Barbecue is Butch Thompson’s worst fear right now.
Before the College World Series, the Auburn baseball coach was adamant that just being here was not enough. Not this time. Not after Auburn’s 2019 run ended with two consecutive losses in Omaha, Nebraska.
In what has turned out to be a pleasantly surprising and wholly satisfying season for Auburn fans, Thompson has always aimed high.
He didn’t want “two and a barbecue” again.
There’s no shame in the potential ending Auburn (42-21) faces Monday (1 pm CT, ESPN) against Stanford after a 5-1 loss to Ole Miss on Saturday, but the idea of history repeating itself casts the dark shadow.
And what a fitting opponent for the topic of history. It will be Auburn’s 15th College World Series game, and the fifth against Stanford. The Cardinal have won all four so far.
“We’ll be able to meet as a staff, get into the guys, present something before practice, have a practice,” Thompson said Saturday night. “Change your laundry out, get together, have another meal together and then start charting on who’s the starting pitcher; what are the relief pieces that we expect to see. And really get into a scouting report.”
Thompson doesn’t know much about Stanford (47-17) yet. What he does know is that Stanford is intimidating because of its offense. The Cardinal lineup alone is worth all that attention and preparation, especially considering Auburn could have Trace Bright on the mound searching for new confidence after a first-inning exit in his last start.
But in order for history to not repeat itself, that is not what needs the most attention.
Auburn’s streaky lineup has descended into another valley, and Bright won’t matter if the bats don’t awaken.
GAME 1 TAKEAWAYS:Auburn baseball faces elimination, Stanford in College World Series after quieted by Ole Miss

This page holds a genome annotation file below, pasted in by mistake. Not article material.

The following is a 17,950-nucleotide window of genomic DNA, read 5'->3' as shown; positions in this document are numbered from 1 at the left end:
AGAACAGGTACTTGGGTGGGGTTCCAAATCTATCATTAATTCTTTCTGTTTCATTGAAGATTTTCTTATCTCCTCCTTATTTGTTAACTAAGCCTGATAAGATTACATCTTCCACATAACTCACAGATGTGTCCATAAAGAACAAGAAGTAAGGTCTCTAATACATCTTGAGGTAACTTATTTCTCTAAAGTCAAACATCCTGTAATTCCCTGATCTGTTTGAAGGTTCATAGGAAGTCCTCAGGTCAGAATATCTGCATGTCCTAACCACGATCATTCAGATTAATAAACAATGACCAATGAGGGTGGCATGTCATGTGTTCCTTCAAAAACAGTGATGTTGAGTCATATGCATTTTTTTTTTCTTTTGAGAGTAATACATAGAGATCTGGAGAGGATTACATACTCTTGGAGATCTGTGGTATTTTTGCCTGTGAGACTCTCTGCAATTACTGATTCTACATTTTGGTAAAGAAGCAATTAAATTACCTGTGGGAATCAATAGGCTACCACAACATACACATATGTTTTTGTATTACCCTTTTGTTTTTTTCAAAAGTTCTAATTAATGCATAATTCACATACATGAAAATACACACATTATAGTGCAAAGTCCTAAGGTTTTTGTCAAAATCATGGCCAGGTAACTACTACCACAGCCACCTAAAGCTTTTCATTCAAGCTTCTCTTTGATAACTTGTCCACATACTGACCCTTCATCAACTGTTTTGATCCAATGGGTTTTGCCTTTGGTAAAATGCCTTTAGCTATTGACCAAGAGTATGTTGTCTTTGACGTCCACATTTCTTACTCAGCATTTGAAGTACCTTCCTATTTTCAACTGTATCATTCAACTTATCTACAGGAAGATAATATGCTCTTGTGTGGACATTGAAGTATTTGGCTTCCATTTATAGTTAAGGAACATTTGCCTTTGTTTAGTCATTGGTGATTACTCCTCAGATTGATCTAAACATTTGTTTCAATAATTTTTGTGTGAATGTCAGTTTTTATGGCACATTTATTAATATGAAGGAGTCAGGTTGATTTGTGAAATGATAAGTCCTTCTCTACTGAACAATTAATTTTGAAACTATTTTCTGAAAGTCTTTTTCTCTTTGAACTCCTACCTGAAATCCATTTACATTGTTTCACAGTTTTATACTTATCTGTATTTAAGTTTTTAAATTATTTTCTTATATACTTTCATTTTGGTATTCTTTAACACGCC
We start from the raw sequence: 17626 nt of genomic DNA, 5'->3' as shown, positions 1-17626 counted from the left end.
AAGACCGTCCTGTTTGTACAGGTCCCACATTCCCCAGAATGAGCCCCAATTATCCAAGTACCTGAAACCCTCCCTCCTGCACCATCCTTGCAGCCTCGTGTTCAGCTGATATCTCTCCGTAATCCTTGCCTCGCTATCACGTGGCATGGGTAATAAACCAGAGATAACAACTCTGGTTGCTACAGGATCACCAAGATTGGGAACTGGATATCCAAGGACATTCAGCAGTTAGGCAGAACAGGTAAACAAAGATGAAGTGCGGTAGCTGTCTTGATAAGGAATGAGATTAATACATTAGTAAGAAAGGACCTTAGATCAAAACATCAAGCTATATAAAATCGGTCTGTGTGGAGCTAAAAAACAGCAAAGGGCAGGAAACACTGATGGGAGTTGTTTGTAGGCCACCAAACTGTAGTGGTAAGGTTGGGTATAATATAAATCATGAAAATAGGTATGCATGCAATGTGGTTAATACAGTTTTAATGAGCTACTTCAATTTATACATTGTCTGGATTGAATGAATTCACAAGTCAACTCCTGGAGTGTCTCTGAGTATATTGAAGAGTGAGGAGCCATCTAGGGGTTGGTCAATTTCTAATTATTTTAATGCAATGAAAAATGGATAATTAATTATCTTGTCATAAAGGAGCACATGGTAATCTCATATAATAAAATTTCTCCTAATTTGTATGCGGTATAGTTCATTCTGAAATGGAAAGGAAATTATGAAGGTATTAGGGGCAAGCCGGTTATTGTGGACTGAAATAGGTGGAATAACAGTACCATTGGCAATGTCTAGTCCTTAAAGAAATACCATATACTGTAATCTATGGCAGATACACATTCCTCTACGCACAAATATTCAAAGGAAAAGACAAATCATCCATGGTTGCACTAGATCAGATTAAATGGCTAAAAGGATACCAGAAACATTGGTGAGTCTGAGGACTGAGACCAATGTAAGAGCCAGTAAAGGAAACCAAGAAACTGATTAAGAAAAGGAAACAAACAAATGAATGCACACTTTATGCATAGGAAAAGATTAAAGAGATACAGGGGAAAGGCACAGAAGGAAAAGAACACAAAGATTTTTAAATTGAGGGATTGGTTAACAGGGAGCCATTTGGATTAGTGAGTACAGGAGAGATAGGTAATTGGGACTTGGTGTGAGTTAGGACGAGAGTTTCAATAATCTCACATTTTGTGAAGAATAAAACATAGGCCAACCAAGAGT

AUBURN PITCHING COACH:Auburn baseball’s 1997 CWS memories: Tim Hudson’s bad haircut and his greatest college game
“That’s three games in a row where we just haven’t (hit),” Thompson said after the Ole Miss loss, pointing out that Auburn only had three hits in its decisive win against Oregon State.
In that three-game stretch, Auburn has 12 hits. One every two innings.
In that three game stretch, Auburn has drawn four walks.
In that three-game stretch, Auburn has had three leadoff batters reach base.
In that three-game stretch, Auburn is 6-for-25 when runners are on base.
“I do think it’s wide open. I think every team here had to climb some type of mountain and have success to get here. I also think it’s one of the best years that I can remember in college baseball,” Thompson said. “Logically, you feel like most every team out here has a chance, and it’s whoever kind of catches fire.”
Auburn caught fire during the regional in which it outscored opponents by 33 runs. Stellar opposing pitching and Omaha’s inward winds Saturday have contributed to the fire being extinguished.
Slumps happen. A few of the Tigers’ most important leaders have fallen into them at the wrong time. Senior Kason Howell is 0-for-14 in the last five games. Leadoff man Blake Rambusch, once a .356 hitter, is now 1-for-21 since the first game of the NCAA Tournament. In the No. 2 hole, Cole Foster is 4-for-21 since that game, and he left Saturday because of illness in the fifth inning. Those two guys set the tone for Sonny DiChiara.
“We’ve battled back a lot,” cleanup hitter Bobby Peirce said. “One loss isn’t going to kill us.”
“Today wasn’t really a true testimony to who we are,” senior Carson Skipper added. “Monday is going to be a different story.”
There’s reason to trust them. Auburn is 16-4 in games after a loss this season. There’s recent history that supports the Tigers’ case.
But finding that elusive win in Omaha requires fighting against three-year-old history.